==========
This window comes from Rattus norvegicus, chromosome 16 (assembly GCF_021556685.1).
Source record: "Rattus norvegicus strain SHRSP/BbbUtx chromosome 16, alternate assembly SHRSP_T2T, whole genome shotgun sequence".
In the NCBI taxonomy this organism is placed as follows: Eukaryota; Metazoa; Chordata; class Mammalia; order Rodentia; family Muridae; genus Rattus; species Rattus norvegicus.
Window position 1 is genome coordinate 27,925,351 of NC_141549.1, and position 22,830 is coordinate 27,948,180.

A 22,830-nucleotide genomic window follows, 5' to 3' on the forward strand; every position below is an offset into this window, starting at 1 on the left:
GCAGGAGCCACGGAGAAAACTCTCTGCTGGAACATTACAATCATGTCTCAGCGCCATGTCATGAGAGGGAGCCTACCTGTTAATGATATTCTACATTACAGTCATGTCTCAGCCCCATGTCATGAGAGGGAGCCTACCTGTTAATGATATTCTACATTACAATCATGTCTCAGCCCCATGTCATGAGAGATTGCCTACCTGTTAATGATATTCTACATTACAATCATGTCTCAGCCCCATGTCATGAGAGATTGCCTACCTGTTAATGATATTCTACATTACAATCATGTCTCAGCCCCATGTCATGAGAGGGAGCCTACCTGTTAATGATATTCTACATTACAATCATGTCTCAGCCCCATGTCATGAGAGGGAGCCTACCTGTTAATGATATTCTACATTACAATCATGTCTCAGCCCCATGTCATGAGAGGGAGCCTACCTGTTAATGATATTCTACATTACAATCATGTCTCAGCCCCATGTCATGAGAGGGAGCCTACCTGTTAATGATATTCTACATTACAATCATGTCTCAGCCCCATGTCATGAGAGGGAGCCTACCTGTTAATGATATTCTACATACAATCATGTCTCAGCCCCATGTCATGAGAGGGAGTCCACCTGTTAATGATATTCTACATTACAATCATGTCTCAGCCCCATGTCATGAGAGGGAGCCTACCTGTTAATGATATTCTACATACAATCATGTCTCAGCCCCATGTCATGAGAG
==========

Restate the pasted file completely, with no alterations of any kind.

This window comes from Rattus norvegicus, chromosome 16 (assembly GCF_021556685.1).
Source record: "Rattus norvegicus strain SHRSP/BbbUtx chromosome 16, alternate assembly SHRSP_T2T, whole genome shotgun sequence".
In the NCBI taxonomy this organism is placed as follows: Eukaryota; Metazoa; Chordata; class Mammalia; order Rodentia; family Muridae; genus Rattus; species Rattus norvegicus.
Window position 1 is genome coordinate 27,925,351 of NC_141549.1, and position 22,830 is coordinate 27,948,180.

A 22,830-nucleotide genomic window follows, 5' to 3' on the forward strand; every position below is an offset into this window, starting at 1 on the left:
GCAGGAGCCACGGAGAAAACTCTCTGCTGGAACATTACAATCATGTCTCAGCGCCATGTCATGAGAGGGAGCCTACCTGTTAATGATATTCTACATTACAGTCATGTCTCAGCCCCATGTCATGAGAGGGAGCCTACCTGTTAATGATATTCTACATTACAATCATGTCTCAGCCCCATGTCATGAGAGATTGCCTACCTGTTAATGATATTCTACATTACAATCATGTCTCAGCCCCATGTCATGAGAGATTGCCTACCTGTTAATGATATTCTACATTACAATCATGTCTCAGCCCCATGTCATGAGAGGGAGCCTACCTGTTAATGATATTCTACATTACAATCATGTCTCAGCCCCATGTCATGAGAGGGAGCCTACCTGTTAATGATATTCTACATTACAATCATGTCTCAGCCCCATGTCATGAGAGGGAGCCTACCTGTTAATGATATTCTACATTACAATCATGTCTCAGCCCCATGTCATGAGAGGGAGCCTACCTGTTAATGATATTCTACATTACAATCATGTCTCAGCCCCATGTCATGAGAGGGAGCCTACCTGTTAATGATATTCTACATACAATCATGTCTCAGCCCCATGTCATGAGAGGGAGTCCACCTGTTAATGATATTCTACATTACAATCATGTCTCAGCCCCATGTCATGAGAGGGAGCCTACCTGTTAATGATATTCTACATACAATCATGTCTCAGCCCCATGTCATGAGAG